Well, all I can really say is that I'm trying, but I find Euclid's language extremely inaccessible. If it weren't for the guide to read alongside the translation I'm pretty confident that I wouldn't be getting any of this. With the guide, almost all of it seems vaguely managable, I think I've got it all down, more or less, though I'm pretty lousy at making my gnomons work for me and I'm not having much fun doing so. I suspect that I'm not internalising all these propositions enough to be able to properly use them later on. Maybe I need to write more of them down, or something? Certainly I need to stop approaching Euclid late at night.

So many of these rules seem self-evident to someone with a basic understanding of geometry, but I probably have that from what my betters have managed to learn from Euclid, and I guess self-evidence is not enough for a mathematician after all.

I should really pay more attention to designing concise proofs. I always was lousy at making proofs.

Brave New World by Aldous Huxley
Chapters 1-3

My recollections of Brave New World from having to study it (ok, I didn’t have to study it, I suppose, but I chose to anyway because I was just that sort of kid) were that I hated this book with a passion, but on this attempt I’m not getting those vibes so much, at least not yet. Yes, the storytelling seems lazy in the extreme, just dumping all this background on us effectively in monologue form, but for now I’m alright with it, the somewhat clinical nature of it really does seem to suit the setting down to a T. #punachieved

The multiple threaded conversations thing still gets my goat, though.

The Stats

This week we passed the milestone of 200 pages of epic poetry, and also 200 pages of Homer… I suspect the two may be related. By the time we finish the Odyssey next week I’ll have read more Homer than anyone else except Dickens during the project (and that’s a close run thing), as we’re about to go steaming past Nabokov.

Pages last week: 123
Pages so far: 1228

Week XXII:

This week we substitute Montaigne for Bacon, and slip a little Americana in there on the side, but apart from that we’re looking at a pretty similar looking week to the last one. There won’t be much time to really get into our groove, though, as this will be the last time that we revisit the Odyssey.

The Odyssey of Homer
#gbww #fiction #greek
Books XXI-XXIV (48 pages)

Time to finish up the Odyssey and finally put the first of our really decent-sized classical works to bed. It’s about to get real. Time to get rid of some suitors, make up with the wife and get good with the gods, methinks.

Elements by Euclid
#gbww  #mathematics #greek
Book III (25 pages)

I’m still struggling with the Elements, and that fact that this book is larger than the two previous can’t possibly be good news on that front. Wish me luck.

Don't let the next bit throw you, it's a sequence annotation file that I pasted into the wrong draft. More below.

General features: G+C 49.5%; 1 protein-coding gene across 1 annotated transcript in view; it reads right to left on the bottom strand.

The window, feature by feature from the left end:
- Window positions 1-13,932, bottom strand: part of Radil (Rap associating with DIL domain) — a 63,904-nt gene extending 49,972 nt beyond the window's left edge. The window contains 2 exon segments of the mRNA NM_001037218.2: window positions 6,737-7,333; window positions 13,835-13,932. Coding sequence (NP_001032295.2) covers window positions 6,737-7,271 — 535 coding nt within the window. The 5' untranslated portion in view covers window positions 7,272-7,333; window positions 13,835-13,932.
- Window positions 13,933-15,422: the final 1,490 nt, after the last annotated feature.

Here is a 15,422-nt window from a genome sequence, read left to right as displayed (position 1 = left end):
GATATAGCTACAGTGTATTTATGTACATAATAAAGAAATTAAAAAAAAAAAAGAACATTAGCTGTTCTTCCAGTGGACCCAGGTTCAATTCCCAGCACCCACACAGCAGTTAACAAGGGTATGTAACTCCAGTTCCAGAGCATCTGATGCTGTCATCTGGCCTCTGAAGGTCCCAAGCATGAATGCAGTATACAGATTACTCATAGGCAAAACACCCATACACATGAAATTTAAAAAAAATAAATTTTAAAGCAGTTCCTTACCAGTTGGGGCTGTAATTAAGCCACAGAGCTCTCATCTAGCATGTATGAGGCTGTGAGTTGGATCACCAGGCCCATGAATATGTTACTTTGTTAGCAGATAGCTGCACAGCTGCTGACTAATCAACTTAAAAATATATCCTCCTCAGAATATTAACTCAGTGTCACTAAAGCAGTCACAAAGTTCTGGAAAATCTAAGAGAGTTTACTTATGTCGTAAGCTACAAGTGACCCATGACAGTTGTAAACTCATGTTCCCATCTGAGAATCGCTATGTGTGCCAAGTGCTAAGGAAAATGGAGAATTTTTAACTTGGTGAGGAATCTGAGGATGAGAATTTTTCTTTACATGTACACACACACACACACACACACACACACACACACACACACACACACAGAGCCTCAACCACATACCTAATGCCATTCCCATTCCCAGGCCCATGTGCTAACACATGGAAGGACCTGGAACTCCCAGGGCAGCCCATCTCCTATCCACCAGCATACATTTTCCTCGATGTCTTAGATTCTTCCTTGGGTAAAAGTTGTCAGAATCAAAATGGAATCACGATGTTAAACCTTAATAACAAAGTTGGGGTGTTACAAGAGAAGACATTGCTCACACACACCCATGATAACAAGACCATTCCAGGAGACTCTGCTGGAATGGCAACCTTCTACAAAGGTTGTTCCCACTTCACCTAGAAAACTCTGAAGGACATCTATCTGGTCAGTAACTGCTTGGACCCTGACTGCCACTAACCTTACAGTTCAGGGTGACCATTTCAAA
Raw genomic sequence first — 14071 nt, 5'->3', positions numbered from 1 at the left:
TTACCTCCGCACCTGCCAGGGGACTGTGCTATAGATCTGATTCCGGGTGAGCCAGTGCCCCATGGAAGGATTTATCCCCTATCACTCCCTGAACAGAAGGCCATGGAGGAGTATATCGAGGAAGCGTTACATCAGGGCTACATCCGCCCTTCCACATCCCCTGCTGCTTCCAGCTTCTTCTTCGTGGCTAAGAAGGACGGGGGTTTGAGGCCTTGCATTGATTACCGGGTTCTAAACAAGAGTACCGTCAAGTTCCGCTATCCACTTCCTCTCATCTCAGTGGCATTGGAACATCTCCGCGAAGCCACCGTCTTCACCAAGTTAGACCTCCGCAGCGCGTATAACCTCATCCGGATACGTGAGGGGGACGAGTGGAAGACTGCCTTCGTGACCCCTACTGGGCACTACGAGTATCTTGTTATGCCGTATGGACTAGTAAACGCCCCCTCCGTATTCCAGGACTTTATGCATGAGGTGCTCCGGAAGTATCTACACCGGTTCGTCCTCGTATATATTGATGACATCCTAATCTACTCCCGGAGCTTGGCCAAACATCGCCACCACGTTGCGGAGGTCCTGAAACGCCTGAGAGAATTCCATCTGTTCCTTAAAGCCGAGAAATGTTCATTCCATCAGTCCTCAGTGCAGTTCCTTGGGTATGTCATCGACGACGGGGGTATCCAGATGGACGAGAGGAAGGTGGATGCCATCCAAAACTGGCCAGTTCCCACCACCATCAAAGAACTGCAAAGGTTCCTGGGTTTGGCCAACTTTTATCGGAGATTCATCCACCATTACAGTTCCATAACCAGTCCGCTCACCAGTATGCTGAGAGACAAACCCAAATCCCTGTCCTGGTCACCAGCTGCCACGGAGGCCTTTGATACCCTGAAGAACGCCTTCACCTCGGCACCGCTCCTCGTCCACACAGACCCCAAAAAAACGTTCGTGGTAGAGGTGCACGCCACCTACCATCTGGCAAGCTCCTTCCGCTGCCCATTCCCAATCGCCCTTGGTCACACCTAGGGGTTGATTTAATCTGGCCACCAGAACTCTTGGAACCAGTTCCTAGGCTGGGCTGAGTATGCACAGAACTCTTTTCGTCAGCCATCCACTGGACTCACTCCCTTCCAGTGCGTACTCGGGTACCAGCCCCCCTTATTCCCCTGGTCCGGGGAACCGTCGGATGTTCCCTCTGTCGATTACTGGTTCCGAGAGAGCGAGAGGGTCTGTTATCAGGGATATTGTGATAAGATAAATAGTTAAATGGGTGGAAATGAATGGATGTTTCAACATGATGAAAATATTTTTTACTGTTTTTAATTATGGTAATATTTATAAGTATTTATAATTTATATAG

Death of Abraham Lincoln by Walt Whitman
#new #ggb #lecture #english #short
(10 pages)

This is apparently a transcription of an annual lecture that Whitman used to give on the anniversary of Lincoln’s death. We get to read Whitman’s magnum opus Leaves of Grass later on in the project, but I don’t think I’ve ever heard of him as anything other than a poet, and Whitman wrote the familiar O Captain, My Captain on the same topic, so I thought it might be an interesting diversion to try out his prose a little.

Of Idleness by Michel de Montaigne
#new #gbww #philosophy #french #reallyshort
(2 pages)

We return to Montaigne and actually get into some content this time. Time to see what all the fuss is about after that weasely little introduction that he foisted on us a few readings ago. It might be interesting to contrast him with Mr. Bacon, the other philosopher we’re reading bits and pieces from every now and then.

Les Miserables by Victor Hugo
#not_gbww #fiction #french
Book Five, Chapters V to VIII (12 pages) 

I’m starting to regret digging into Brave New World just because that having it in the line-up is making us take Les Mis in such small bites, and Hugo waffles aren’t really made for nibbling, but better consumed in large, melancholy gulps. I can only assume that at some point in the near future M. le Maire will meet our dear Fantine, but who really knows?

Brave New World by Aldous Huxley
#new #not_gbww #fiction #english
Chapters 4-5 (22 pages)

I find my mind refreshingly blank on details of what comes next in Brave New World, but I can only assume that Lenina and Bernard hang out a little and we get to find out a little more about Bernard’s bizarre non-conformist tendencies.

I’d love to have company reading one or more of the texts that I’m setting out to tick off of the list this week, so if you’re keen to join in, do let me know.

Blaugust writing prompts:
1) What have you been reading?
2) Have you ever hated something when forced to study it, but had it grow on you later?
3) How have you tried to expand your horizons lately?

1 comment:

Xenesis Xenon said...

I think you're more doggedly determined than I am to read things...I find I can't get through the heavy prose that was common in older works.